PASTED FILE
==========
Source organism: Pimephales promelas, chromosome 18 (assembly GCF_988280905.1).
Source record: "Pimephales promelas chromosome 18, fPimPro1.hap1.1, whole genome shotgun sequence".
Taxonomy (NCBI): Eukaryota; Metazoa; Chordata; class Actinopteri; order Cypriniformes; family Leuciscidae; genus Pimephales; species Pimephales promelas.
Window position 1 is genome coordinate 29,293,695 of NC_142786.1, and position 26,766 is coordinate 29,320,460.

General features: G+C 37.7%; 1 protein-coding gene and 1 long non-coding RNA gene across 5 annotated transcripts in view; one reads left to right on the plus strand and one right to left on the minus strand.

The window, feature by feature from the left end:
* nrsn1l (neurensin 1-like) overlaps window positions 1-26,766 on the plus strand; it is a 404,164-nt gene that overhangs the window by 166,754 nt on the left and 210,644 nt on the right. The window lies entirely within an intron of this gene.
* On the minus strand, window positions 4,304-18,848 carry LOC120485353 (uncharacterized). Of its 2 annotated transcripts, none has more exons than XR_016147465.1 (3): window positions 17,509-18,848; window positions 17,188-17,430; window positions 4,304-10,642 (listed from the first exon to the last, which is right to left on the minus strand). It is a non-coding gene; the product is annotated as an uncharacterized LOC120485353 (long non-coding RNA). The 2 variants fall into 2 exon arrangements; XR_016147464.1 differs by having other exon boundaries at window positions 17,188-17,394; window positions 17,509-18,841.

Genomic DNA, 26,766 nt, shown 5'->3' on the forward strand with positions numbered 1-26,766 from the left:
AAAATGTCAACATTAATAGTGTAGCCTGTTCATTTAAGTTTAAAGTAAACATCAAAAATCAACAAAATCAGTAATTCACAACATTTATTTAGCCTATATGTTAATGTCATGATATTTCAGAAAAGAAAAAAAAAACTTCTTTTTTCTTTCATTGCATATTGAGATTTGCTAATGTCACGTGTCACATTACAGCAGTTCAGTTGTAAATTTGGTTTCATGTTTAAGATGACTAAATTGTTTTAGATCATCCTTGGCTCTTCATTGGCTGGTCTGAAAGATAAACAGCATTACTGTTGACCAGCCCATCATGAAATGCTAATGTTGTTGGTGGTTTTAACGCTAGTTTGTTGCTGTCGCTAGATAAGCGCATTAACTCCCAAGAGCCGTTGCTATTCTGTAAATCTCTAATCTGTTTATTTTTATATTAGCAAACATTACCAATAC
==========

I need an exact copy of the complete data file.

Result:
Source organism: Pimephales promelas, chromosome 18 (assembly GCF_988280905.1).
Source record: "Pimephales promelas chromosome 18, fPimPro1.hap1.1, whole genome shotgun sequence".
Taxonomy (NCBI): Eukaryota; Metazoa; Chordata; class Actinopteri; order Cypriniformes; family Leuciscidae; genus Pimephales; species Pimephales promelas.
Window position 1 is genome coordinate 29,293,695 of NC_142786.1, and position 26,766 is coordinate 29,320,460.

General features: G+C 37.7%; 1 protein-coding gene and 1 long non-coding RNA gene across 5 annotated transcripts in view; one reads left to right on the plus strand and one right to left on the minus strand.

The window, feature by feature from the left end:
* nrsn1l (neurensin 1-like) overlaps window positions 1-26,766 on the plus strand; it is a 404,164-nt gene that overhangs the window by 166,754 nt on the left and 210,644 nt on the right. The window lies entirely within an intron of this gene.
* On the minus strand, window positions 4,304-18,848 carry LOC120485353 (uncharacterized). Of its 2 annotated transcripts, none has more exons than XR_016147465.1 (3): window positions 17,509-18,848; window positions 17,188-17,430; window positions 4,304-10,642 (listed from the first exon to the last, which is right to left on the minus strand). It is a non-coding gene; the product is annotated as an uncharacterized LOC120485353 (long non-coding RNA). The 2 variants fall into 2 exon arrangements; XR_016147464.1 differs by having other exon boundaries at window positions 17,188-17,394; window positions 17,509-18,841.

Genomic DNA, 26,766 nt, shown 5'->3' on the forward strand with positions numbered 1-26,766 from the left:
AAAATGTCAACATTAATAGTGTAGCCTGTTCATTTAAGTTTAAAGTAAACATCAAAAATCAACAAAATCAGTAATTCACAACATTTATTTAGCCTATATGTTAATGTCATGATATTTCAGAAAAGAAAAAAAAAACTTCTTTTTTCTTTCATTGCATATTGAGATTTGCTAATGTCACGTGTCACATTACAGCAGTTCAGTTGTAAATTTGGTTTCATGTTTAAGATGACTAAATTGTTTTAGATCATCCTTGGCTCTTCATTGGCTGGTCTGAAAGATAAACAGCATTACTGTTGACCAGCCCATCATGAAATGCTAATGTTGTTGGTGGTTTTAACGCTAGTTTGTTGCTGTCGCTAGATAAGCGCATTAACTCCCAAGAGCCGTTGCTATTCTGTAAATCTCTAATCTGTTTATTTTTATATTAGCAAACATTACCAATAC